How Wild Dogs (Cuon alpinus) use Chemical Weapon in Hunting

How Wild Dogs (Cuon alpinus) use Chemical Weapon in Hunting

 
cuon alpinus raza h tehsin wild dog hunting using chemical weapons

In the erstwhile Mewar state of Rajasthan, wild dogs were often encountered in the jungles and in the first half of this century they were in fairly good numbers. Mostly their area of operation was hilly tract southwest of Udaipur called Bhomat, which was teaming with wildlife those days. They are called Karu-Kutta in Mewar. They also used to migrate to the other jungles of Mewar. The last authentic news of the presence of Karu in Udaipur region was from Sendwara, about 25 km from Udaipur in the summer of 1970. Three dogs were sighted and scores of villagers drove them away. Thereafter I have not heard of the presence of these animals in the Udaipur region.

In 1923, my father T. H. Tehsin witnessed a hound of wild dogs on his way to Jaisamand. Jaisamand was a favourite hunting ground of the then Maharana and the place was teeming with all sorts of game available in this region. In these jungles the Maharana released some cheetal (Axis axis) and they too were thriving. About 2km from Jaisamand Lake there was an open patch in the jungle and here my father saw five wild dogs pursuing a cheetal stag. He stopped his buggy to see the chase. The dogs were running behind the stag in a V-shape formation. The stag was lacerated in the hindquarter. It appeared too exhausted and was panting heavily.

Suddenly the two dogs ahead in the formation increased their pace; one trotted ahead of the stag and the other remained parallel to its muzzle, just out of reach of its antlers. The dog ahead of the stag slowed it pace. The stag lowered its head slightly turning sideways to impale the dog with its antlers. My father was surprised to see why this cunning brute foolishly exposed itself to such a danger. It was apparent that within seconds the dog should be out of the field. But just at the time of striking, the dog raised its tail and the stag veered its head away from the dog, knocking the dog by its beam only. The other dog seized the opportunity of the stag’s defenceless posture and caught it by the muzzle. Immediately the other joined in and pulled down the stag.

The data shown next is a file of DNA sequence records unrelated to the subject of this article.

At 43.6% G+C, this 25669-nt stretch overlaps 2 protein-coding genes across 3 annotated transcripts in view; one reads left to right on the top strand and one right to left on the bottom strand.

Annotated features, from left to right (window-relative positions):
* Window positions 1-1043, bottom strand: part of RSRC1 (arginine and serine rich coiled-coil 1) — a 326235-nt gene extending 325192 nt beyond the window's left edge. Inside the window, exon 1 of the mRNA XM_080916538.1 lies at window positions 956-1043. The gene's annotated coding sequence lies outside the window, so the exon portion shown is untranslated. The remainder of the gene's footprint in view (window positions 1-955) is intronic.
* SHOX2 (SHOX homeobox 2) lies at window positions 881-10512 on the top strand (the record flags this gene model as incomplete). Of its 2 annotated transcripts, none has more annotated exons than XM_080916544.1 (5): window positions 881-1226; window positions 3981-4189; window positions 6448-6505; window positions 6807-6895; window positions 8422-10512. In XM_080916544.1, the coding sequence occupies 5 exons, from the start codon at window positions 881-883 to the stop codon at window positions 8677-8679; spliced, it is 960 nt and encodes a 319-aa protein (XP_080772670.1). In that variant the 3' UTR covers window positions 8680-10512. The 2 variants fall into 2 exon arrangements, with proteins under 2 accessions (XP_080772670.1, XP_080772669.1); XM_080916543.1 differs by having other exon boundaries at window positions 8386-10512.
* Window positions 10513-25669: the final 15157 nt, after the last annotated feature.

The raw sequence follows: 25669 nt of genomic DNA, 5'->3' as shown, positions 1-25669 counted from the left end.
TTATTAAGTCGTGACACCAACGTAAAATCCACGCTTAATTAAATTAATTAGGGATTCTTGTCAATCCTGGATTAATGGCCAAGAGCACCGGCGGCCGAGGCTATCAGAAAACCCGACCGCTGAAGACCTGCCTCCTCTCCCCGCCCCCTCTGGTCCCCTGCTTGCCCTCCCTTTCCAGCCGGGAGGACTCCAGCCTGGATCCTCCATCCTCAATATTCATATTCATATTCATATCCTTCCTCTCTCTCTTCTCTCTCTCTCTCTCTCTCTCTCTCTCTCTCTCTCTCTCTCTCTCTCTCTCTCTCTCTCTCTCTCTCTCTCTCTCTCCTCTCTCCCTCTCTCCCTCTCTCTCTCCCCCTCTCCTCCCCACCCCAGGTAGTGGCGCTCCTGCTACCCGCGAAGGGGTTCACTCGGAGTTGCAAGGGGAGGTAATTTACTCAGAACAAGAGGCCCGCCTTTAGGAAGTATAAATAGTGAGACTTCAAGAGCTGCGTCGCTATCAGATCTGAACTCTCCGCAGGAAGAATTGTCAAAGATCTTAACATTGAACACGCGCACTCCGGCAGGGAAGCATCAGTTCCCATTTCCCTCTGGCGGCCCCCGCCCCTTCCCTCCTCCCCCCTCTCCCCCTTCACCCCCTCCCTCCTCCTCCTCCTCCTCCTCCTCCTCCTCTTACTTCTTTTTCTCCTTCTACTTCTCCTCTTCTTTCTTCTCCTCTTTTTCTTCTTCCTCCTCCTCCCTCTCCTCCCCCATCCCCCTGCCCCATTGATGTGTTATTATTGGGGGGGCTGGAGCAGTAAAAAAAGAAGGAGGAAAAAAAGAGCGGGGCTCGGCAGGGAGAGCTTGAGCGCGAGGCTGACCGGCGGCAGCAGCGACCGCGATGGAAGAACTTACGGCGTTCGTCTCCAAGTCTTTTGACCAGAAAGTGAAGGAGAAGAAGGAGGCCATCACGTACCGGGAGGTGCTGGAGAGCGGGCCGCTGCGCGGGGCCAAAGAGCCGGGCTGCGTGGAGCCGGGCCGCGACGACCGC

From this incidence, it is clear that the dog during the pursuit accumulated the secretion in the duct situated in the upper half basal of the tail and at an appropriate time, when the animal was panting heavily, ejected the noxious secretion in front of the stag’s nostrils so that a good amount of nauseate repelling fumes could be inhaled by the stag. The exhausted stag turned its head away from the awful smell by reflex action towards the other dog.

The way these animals adopt a well calculated method of using their chemical weapon in overpowering their prey is simply marvellous and brilliant.

Originally Published in Cheetal (Journal of Wildlife Preservation Society of India):

Tehsin, R. H. (1986) How Wild Dogs (Cuon alpinus) Use Chemical Weapon In Hunting. Cheetal 27(3): 13

Also Published in Tiger Paper (Regional Quarterly Bulliten on Wildlife and National Parks Management):

Tehsin, R. H. (1986) How Wild Dogs (Cuou alpinus) Use Their Chemical Weapon in Hunting. Tiger Paper XIII (2): 23

(Reproduced with permission)

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